Philips LEDs are shown here in overhead lighting and inter-lighting at Wageningen University in Bleiswijk.

Plant development and plant shape depend on the light quality, which is the light colour or spectrum. Blue, red and far-red light are especially important, as is the time of the day when these particular colours are given – at night, day, morning or evening. These colours can steer flower initiation, stretching, branching, plant balance, stomata opening and more. This is known as “plant steering” (officially “morphogenesis” and “morphogenic effects”).

A lot of research is now focusing on the effect of light colours. Scientists want to understand the “hidden effects” of light colours in LED light on tomato and rose plants, e.g., on stretching, branching, bud formation, etc. Other scientists are working on flower initiation in ornamental plants that are normally long-day or short-day plants. These plants can be tricked into flowering “on demand” with special colour treatments. When light colour effects are better understood, growers will be able to avoid unwanted side-effects and to use LEDs for accurate control of how plants grow, develop, flower and produce.

LED systems: There are some special requirements for application in greenhouses: right spectrum, water-proof, robust, reliable, stable and causing minimal shading of
natural light.

One of the treatments in an experiment at Wageningen University in Bleiswijk features a combination of HPS and overhead LED lighting.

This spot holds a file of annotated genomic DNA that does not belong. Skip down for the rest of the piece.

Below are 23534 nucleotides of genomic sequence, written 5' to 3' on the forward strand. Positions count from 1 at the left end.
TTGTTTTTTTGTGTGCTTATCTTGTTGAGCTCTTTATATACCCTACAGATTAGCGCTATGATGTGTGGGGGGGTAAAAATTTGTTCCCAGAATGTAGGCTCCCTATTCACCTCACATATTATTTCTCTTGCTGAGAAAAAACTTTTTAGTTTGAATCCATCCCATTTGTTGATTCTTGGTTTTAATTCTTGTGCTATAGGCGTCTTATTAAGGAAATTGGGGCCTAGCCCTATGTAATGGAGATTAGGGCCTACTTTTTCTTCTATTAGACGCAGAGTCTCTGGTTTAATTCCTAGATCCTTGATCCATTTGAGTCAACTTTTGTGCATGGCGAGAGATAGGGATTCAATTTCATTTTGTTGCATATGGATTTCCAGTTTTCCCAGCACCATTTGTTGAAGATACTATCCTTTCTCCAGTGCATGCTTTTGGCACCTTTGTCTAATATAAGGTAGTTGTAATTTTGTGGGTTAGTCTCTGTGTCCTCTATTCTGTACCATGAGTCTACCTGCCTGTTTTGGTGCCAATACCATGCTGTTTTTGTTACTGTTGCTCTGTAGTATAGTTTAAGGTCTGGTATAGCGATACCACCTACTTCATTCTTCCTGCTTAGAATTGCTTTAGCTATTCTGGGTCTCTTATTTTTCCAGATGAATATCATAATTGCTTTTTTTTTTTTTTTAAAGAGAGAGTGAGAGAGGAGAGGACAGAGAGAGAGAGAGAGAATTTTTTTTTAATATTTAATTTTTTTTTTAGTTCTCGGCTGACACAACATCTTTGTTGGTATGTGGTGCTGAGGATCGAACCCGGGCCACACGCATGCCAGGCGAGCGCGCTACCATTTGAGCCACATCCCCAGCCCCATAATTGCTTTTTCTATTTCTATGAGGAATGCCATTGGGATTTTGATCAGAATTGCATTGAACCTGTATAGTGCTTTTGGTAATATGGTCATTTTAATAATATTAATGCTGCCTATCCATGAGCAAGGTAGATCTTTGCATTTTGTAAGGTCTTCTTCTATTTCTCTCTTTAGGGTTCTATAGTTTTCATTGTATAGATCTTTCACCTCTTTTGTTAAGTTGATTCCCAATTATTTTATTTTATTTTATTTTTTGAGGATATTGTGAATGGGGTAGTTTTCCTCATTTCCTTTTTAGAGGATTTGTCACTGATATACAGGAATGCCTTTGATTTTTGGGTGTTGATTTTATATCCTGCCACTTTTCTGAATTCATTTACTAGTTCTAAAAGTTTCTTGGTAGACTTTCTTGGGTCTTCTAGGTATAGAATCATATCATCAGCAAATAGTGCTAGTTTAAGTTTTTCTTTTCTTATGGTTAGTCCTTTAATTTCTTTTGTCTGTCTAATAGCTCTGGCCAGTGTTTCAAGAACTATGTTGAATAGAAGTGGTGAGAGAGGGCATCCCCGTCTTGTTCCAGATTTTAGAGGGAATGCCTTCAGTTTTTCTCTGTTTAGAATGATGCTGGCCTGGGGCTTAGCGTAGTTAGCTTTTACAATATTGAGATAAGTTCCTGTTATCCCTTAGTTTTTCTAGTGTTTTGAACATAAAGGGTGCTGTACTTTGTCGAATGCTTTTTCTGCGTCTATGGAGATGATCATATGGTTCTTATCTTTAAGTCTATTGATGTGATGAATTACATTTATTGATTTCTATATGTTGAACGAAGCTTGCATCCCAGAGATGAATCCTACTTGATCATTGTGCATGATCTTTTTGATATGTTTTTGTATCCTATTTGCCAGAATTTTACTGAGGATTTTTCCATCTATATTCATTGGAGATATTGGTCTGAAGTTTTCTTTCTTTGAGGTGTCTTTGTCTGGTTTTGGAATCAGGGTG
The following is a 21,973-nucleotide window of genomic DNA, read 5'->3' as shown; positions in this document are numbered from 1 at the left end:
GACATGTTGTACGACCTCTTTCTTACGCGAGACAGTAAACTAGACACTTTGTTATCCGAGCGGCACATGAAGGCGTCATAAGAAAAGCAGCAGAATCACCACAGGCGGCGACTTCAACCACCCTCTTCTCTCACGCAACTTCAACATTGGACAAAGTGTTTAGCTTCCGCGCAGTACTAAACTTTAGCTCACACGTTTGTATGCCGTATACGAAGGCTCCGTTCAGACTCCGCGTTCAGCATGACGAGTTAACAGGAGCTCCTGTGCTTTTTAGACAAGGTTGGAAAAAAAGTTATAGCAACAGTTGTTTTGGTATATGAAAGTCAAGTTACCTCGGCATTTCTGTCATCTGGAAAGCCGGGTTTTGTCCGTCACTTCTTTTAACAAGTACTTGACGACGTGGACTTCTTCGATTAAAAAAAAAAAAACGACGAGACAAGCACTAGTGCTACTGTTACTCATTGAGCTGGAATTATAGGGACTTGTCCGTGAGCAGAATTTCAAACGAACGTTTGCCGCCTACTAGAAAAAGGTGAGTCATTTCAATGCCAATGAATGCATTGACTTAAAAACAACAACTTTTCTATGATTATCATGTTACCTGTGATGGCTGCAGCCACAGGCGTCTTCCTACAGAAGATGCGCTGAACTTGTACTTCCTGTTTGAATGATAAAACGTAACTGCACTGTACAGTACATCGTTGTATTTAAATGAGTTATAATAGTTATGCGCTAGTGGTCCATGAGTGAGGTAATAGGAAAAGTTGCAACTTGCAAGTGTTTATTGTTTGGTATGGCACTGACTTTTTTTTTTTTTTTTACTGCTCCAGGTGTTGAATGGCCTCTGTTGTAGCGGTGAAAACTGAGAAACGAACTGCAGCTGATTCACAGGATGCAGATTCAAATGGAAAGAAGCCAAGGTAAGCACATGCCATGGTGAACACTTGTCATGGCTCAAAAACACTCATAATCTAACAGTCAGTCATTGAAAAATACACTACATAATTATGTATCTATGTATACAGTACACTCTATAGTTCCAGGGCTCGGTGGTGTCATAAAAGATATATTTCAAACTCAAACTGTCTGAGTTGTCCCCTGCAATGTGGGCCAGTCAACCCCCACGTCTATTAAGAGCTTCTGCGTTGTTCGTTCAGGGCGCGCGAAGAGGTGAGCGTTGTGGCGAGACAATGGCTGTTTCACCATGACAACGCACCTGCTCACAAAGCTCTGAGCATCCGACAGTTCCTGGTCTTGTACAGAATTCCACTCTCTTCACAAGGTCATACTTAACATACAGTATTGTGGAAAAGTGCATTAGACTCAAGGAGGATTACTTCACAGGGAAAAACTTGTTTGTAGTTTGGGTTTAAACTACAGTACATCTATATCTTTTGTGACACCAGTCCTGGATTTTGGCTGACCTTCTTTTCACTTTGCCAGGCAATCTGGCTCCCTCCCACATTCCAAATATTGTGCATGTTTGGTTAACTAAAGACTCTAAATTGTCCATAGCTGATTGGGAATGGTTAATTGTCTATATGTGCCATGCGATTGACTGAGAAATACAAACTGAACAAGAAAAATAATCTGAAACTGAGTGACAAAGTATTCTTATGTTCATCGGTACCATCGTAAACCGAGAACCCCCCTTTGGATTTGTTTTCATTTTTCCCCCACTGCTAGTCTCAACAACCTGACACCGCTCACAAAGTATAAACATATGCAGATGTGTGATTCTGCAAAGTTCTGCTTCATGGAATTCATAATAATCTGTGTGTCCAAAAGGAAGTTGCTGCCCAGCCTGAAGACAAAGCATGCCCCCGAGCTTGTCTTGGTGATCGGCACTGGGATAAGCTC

Two examples of specialized horticultural LED systems are: Philips GreenPower LED and Lemnis lighting LED modules. Lemnis LEDs have water-cooling. Both manufacturers provide custom-made solutions (light colour, light level, number of LEDs, dimensions). Systems are available for assimilation lighting, multi-layered cultivation or cyclical lighting. New modules are being developed continuously.

The future: Knowledge on LEDs has increased rapidly in the last three winters, but new questions arise all the time about the finer art of growing under LED lighting. In a later article we can summarize the conclusions of in-depth research done in the Netherlands on growing tomatoes under LEDs.

LEDs can have a bright future if their efficiency increases and the price comes down, and if scientists continue to gain new knowledge, and growers learn more about how to grow best with LED light.

Elly Nederhoff (PhD), CropHouse Ltd, New Zealand,, is a consultant for greenhouse technology and guest scientist at Wageningen University and Research Centre in the Netherlands.